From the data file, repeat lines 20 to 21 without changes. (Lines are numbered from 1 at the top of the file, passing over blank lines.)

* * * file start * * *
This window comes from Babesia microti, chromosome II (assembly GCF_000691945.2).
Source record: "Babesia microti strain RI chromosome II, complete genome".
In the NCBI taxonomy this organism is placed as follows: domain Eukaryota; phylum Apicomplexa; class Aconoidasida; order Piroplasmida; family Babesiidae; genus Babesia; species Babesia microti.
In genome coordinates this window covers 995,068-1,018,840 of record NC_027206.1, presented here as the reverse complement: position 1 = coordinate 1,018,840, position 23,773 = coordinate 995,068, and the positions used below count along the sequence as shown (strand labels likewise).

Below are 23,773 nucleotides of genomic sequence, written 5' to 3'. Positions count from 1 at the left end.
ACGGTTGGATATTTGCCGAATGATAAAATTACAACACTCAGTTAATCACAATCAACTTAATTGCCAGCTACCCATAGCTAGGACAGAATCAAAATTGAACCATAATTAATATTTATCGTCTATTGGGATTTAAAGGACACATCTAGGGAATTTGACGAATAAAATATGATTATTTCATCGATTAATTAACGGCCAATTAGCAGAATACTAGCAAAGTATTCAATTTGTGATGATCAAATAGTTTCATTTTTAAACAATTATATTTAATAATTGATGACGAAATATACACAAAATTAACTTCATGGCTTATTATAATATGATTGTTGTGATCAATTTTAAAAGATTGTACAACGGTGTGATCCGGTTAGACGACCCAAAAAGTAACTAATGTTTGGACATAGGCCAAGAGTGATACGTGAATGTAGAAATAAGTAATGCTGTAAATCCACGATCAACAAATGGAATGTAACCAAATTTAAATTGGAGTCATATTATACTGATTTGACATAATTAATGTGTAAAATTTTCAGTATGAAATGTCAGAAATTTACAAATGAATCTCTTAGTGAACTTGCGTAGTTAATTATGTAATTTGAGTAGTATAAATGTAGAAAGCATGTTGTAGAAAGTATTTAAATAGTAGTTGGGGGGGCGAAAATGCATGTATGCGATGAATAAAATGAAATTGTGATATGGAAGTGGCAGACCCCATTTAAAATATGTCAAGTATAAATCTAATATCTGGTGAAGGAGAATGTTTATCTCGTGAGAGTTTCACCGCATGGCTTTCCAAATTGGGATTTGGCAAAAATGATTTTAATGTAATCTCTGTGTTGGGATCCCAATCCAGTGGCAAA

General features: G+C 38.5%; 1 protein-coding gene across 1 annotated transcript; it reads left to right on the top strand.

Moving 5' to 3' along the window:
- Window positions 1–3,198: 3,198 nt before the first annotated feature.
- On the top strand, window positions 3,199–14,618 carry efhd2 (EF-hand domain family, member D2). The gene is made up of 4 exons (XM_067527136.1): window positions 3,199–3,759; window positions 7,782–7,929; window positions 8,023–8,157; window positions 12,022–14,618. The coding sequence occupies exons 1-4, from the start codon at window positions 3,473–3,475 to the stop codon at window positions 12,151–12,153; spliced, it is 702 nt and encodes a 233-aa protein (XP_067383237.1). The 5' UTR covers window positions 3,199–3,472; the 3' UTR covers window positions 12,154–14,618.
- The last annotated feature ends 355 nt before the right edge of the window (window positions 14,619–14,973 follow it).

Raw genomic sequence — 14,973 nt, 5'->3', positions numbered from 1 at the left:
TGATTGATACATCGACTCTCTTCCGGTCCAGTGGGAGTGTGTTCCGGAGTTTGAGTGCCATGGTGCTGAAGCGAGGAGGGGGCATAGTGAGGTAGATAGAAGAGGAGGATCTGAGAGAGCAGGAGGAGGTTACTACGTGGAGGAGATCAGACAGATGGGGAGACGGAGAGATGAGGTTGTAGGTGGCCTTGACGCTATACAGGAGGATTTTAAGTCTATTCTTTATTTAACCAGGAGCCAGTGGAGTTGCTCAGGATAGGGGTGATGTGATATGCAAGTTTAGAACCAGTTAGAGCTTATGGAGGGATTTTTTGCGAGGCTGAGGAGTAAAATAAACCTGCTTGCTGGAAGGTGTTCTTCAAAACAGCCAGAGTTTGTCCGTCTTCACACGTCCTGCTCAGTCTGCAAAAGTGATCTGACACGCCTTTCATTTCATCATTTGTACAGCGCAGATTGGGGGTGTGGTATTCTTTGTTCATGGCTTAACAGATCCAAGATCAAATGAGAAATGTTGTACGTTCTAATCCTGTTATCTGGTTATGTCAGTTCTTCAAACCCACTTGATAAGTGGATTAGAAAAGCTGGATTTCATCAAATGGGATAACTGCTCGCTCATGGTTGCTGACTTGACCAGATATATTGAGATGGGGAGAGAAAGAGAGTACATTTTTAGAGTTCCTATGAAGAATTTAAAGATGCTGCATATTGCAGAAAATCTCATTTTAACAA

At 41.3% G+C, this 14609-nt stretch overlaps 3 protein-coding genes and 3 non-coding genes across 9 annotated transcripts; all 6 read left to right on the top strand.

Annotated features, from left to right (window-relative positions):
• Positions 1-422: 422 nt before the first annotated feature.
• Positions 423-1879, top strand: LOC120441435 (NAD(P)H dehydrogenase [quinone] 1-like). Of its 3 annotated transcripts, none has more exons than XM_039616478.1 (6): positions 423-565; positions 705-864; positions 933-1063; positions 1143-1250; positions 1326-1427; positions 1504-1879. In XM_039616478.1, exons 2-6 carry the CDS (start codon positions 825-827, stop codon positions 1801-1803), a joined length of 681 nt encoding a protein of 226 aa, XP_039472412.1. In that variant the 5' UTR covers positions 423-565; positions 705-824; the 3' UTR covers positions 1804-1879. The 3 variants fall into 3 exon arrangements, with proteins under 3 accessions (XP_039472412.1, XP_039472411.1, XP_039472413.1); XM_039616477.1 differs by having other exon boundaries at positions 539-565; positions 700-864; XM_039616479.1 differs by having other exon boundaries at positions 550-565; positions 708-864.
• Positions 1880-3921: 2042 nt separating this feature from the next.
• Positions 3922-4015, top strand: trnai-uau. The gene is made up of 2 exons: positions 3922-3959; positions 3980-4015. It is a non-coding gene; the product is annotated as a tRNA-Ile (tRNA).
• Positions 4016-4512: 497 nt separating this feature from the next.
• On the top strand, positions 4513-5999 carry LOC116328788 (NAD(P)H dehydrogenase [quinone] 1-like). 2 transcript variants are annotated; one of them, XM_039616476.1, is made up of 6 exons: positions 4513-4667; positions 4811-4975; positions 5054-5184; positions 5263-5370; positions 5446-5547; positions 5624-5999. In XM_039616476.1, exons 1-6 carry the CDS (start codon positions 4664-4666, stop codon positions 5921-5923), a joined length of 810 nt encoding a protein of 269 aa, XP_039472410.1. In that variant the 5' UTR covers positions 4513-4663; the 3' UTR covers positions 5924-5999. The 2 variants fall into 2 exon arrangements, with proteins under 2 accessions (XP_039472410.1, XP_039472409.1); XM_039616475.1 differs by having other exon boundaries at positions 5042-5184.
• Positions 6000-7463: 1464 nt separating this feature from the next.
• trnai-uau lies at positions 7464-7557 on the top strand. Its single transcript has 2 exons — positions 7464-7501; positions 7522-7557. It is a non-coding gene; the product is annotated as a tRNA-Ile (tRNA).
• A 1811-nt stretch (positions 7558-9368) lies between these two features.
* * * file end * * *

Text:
• Positions 4016-4512: 497 nt separating this feature from the next.
• On the top strand, positions 4513-5999 carry LOC116328788 (NAD(P)H dehydrogenase [quinone] 1-like). 2 transcript variants are annotated; one of them, XM_039616476.1, is made up of 6 exons: positions 4513-4667; positions 4811-4975; positions 5054-5184; positions 5263-5370; positions 5446-5547; positions 5624-5999. In XM_039616476.1, exons 1-6 carry the CDS (start codon positions 4664-4666, stop codon positions 5921-5923), a joined length of 810 nt encoding a protein of 269 aa, XP_039472410.1. In that variant the 5' UTR covers positions 4513-4663; the 3' UTR covers positions 5924-5999. The 2 variants fall into 2 exon arrangements, with proteins under 2 accessions (XP_039472410.1, XP_039472409.1); XM_039616475.1 differs by having other exon boundaries at positions 5042-5184.